Are you hoping to claim the dental and medical expense tax deduction this year? What is this tax deduction, and how does it work on your annual tax return?
You might wonder if this is the most beneficial avenue for you to take. What is the difference between tax deductions and tax credits? Which tax benefits will serve you the best?
While we recommend working with a tax professional when it comes to tax benefits, we will walk you through the details of the dental and medical expense tax deduction, including the details of what is and what is not included in this tax deduction.
What is the Dental and Medical Expense Tax Deduction?
A tax deduction is an amount you are able to take off your taxes to reduce your taxable income. Unlike a tax credit, a tax deduction does not necessarily reduce the amount of your tax bill, but in most cases, it will help considerably.
Basically, tax credits will give you a dollar-for-dollar deduction off your tax bill if you qualify for them; tax deductions just reduce your taxable income, which may or may not reduce your tax bill. The dental and medical expense tax benefit is a tax deduction, to be clear.
For the dental and medical expense tax deduction, according to IRS Publication 502: Medical and Dental Expenses (Including the Health Coverage Tax Credit), certain dental expenses may be included as “medical expenses.”
For this tax deduction, you are able to use Schedule A: Itemized Deductions of IRS Form 1040 to deduct your qualified medical and dental expenses. However, only the portion of your qualified expenses that exceed 7.5% of your AGI (adjusted gross income) is counted.
What is Included in This Tax Deduction?
In the above-mentioned publication, IRS Publication 502, there is a complete list of what is counted as a dental or medical expense for this tax deduction.
Some of the unique items that are listed and included that you may not know are as follows:
- Admission costs and transportation costs to and from medical conferences related to diseases that you or one of your dependents have, do count.
- Weight-loss program costs for medically-diagnosed diseases, such as obesity, count. However, health club dues do not typically count.
- Acupuncture services are permissible.
- Recovery programs for addiction issues, such as drugs and smoking, do count.
- Hospital and home health care costs, such as a home healthcare nurse, do count.
- Transportation costs included as part of medical care do count.
- Hearing aids, crutches, wheelchairs, contact lenses, dentures, and prescription (and some non-prescription) glasses do count.
- Insurance costs, such as premiums, for dental and medical care or for long-term healthcare insurance do count, provided they are not paid by your employer and are costs that you incur and pay as out-of-pocket expenses after taxes.
Since many of these items are conditional, it is wise to seek the advice of a qualified tax professional when completing your tax return. Tax deductions and tax credits can become confusing, especially if you have multiple tax benefits to claim on your taxes.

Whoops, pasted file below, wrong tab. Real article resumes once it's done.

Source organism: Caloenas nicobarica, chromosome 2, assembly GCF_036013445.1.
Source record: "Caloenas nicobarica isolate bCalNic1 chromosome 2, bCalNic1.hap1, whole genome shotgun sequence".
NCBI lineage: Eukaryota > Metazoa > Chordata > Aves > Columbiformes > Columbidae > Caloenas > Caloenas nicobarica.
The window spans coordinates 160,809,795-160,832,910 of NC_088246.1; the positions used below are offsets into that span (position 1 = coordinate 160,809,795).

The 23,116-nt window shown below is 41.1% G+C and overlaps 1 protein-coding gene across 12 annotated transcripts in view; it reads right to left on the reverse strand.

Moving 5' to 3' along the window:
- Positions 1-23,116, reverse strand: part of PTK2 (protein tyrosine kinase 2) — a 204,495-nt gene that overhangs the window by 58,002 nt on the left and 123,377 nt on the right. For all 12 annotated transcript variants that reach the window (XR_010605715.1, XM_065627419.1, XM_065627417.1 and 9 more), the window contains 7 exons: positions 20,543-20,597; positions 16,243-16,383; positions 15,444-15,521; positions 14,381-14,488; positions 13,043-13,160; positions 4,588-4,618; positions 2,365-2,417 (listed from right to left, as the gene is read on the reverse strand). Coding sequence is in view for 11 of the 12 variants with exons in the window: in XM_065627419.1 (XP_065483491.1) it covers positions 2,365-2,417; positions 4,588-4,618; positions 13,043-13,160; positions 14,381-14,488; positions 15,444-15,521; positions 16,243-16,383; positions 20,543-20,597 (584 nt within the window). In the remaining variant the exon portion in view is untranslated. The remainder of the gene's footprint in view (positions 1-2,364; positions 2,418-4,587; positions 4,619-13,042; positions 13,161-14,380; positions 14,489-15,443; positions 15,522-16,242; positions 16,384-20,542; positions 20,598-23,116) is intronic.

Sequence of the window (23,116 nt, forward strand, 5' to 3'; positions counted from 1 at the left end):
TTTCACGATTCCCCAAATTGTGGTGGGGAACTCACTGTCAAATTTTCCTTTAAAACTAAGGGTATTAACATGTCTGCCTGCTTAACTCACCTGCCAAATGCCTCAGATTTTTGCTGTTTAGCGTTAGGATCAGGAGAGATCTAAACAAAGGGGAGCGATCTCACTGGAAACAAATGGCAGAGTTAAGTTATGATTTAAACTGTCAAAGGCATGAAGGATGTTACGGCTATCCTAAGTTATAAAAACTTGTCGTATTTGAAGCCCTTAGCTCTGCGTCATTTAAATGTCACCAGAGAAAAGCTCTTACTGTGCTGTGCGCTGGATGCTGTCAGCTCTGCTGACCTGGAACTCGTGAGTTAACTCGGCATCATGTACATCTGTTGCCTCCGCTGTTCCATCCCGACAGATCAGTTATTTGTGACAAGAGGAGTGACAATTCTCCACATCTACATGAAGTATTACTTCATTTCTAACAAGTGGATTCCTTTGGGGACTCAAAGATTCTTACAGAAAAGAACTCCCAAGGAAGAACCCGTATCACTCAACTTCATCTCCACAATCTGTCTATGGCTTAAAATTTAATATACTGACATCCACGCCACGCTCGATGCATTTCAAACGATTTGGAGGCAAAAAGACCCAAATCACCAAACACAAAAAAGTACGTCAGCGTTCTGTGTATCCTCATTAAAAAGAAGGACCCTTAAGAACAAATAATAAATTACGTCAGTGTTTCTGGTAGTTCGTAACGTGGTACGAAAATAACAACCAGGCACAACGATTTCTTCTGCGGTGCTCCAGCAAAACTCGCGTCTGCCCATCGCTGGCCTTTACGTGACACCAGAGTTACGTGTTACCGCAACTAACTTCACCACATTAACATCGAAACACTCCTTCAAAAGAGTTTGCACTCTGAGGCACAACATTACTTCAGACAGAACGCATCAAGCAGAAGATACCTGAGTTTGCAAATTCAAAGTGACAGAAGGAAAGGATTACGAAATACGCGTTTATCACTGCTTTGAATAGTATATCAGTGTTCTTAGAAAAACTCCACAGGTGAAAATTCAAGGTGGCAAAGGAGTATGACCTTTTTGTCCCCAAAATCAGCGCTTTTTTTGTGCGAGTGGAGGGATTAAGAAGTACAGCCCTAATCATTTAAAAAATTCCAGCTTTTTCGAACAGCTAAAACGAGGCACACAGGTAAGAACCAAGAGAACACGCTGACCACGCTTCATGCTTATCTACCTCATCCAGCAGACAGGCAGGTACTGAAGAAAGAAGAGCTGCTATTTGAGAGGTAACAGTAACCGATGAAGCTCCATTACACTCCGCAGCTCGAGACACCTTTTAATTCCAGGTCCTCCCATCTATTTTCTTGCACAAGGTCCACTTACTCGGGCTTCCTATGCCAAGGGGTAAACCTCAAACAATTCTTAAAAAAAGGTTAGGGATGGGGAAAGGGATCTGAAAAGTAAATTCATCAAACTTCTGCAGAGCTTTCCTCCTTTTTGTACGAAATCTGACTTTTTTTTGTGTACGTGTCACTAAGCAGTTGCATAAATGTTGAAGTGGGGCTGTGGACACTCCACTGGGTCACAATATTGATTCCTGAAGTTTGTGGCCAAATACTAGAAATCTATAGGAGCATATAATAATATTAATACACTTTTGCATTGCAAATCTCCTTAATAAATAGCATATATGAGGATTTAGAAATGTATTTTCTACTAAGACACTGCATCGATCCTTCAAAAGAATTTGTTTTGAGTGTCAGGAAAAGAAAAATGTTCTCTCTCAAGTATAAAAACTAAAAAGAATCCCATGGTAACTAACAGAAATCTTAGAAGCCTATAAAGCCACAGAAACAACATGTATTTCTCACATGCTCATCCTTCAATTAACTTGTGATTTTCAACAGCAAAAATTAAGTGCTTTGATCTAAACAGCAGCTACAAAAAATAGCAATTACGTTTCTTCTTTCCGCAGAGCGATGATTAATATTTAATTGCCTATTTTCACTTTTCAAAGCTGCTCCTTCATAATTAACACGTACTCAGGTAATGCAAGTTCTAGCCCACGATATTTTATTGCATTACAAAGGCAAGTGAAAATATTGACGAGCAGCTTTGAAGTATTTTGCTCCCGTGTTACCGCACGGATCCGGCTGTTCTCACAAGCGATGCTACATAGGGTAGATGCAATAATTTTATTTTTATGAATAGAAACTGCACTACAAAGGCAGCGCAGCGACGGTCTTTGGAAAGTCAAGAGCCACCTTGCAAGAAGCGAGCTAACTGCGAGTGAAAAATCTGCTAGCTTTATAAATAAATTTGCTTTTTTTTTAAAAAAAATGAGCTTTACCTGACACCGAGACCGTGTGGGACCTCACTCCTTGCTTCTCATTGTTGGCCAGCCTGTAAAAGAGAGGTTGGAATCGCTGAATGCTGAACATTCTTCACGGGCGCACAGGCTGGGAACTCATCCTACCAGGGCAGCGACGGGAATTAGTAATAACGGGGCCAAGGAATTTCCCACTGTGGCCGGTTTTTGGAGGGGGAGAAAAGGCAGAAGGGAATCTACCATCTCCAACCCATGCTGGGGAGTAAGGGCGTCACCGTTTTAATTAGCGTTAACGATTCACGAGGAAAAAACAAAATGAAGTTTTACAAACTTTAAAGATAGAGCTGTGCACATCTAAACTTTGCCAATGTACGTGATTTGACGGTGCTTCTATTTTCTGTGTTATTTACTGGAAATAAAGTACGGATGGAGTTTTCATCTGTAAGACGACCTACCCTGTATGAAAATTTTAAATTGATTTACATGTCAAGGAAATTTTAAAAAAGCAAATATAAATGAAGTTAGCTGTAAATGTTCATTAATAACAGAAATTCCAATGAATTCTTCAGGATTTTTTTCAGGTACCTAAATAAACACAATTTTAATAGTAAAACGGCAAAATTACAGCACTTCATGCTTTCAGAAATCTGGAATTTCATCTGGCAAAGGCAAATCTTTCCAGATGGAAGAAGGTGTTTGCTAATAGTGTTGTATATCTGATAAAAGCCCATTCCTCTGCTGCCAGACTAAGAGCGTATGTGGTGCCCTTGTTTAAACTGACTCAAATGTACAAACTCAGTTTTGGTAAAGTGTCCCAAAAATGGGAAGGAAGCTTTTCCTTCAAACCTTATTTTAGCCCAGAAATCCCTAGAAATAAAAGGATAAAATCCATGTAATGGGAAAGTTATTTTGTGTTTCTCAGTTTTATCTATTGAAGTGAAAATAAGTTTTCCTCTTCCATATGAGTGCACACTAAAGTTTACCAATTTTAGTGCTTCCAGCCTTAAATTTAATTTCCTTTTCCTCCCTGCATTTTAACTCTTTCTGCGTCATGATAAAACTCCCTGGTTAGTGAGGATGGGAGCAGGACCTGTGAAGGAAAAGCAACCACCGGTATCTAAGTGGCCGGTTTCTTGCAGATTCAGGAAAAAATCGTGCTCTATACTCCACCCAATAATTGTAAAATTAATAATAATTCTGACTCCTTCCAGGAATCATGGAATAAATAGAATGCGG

An additional item to note is that you are only permitted to take the medical expense tax deduction for dental and medical expenses you paid for during the tax year. Also, if you were reimbursed for a dental or medical expense, it is not considered to be deductible.
What is Not Included in This Tax Deduction?
There are, of course, many dental and medical expenses that do not qualify for this tax deduction. Each year, the rules typically are adjusted, so it is advisable to get a tax consultation with a tax expert if you plan to qualify for a tax deduction this tax year.
Here are a few of the listed items that do not qualify for the dental and medical expense tax deduction. Be sure to verify this information with IRS Publication 502 for a more detailed list and for more information.
- Burial or funeral costs do not qualify for this tax deduction.
- Any over-the-counter medications do not qualify for this deduction.
- Toiletries, cosmetics, and similar expenses do not count for this tax deduction.
- The majority of cosmetic surgical procedures do not count for this tax deduction.
As the loss of a loved one can be a costly experience, be sure to check out our financial tips for such a circumstance. While funeral costs may not be covered by this tax deduction, there are things you should know in the event of a burial and funeral. Our article on funeral finances should assist you in this matter, or reach out to our office!
How to Claim the Dental and Medical Expense Tax Deduction
Now that we have covered what the dental and medical expense tax deduction is and what is covered and not covered with this tax deduction, it is time to discuss how to take the tax deduction. You will need to itemize your taxes, which means that you will not take the standard deduction this year.
Of course, you should only do this if it is beneficial to do so. A tax expert can help you determine which method will leave you with the best tax results.
Use Schedule A (Itemized Deductions), as mentioned above, to determine the amount of your tax deduction.
Because it does take the management of detailed records to take this deduction, it’s important that you consider whether it is worth it. Consult a tax accountant to help you with your filing status and to assist you in filling out any schedules or forms that you must have completed.
We hope you now understand the dental and medical expense tax deduction a bit better, but, of course, if you have any questions, we are here to answer them! You can trust Indiana’s tax expert to point you in the right direction this tax year and every year!
Just book a free consultation with Sherry Borshoff to find out how she can best meet your tax needs this year! We are excited to add you to our list of happy clients!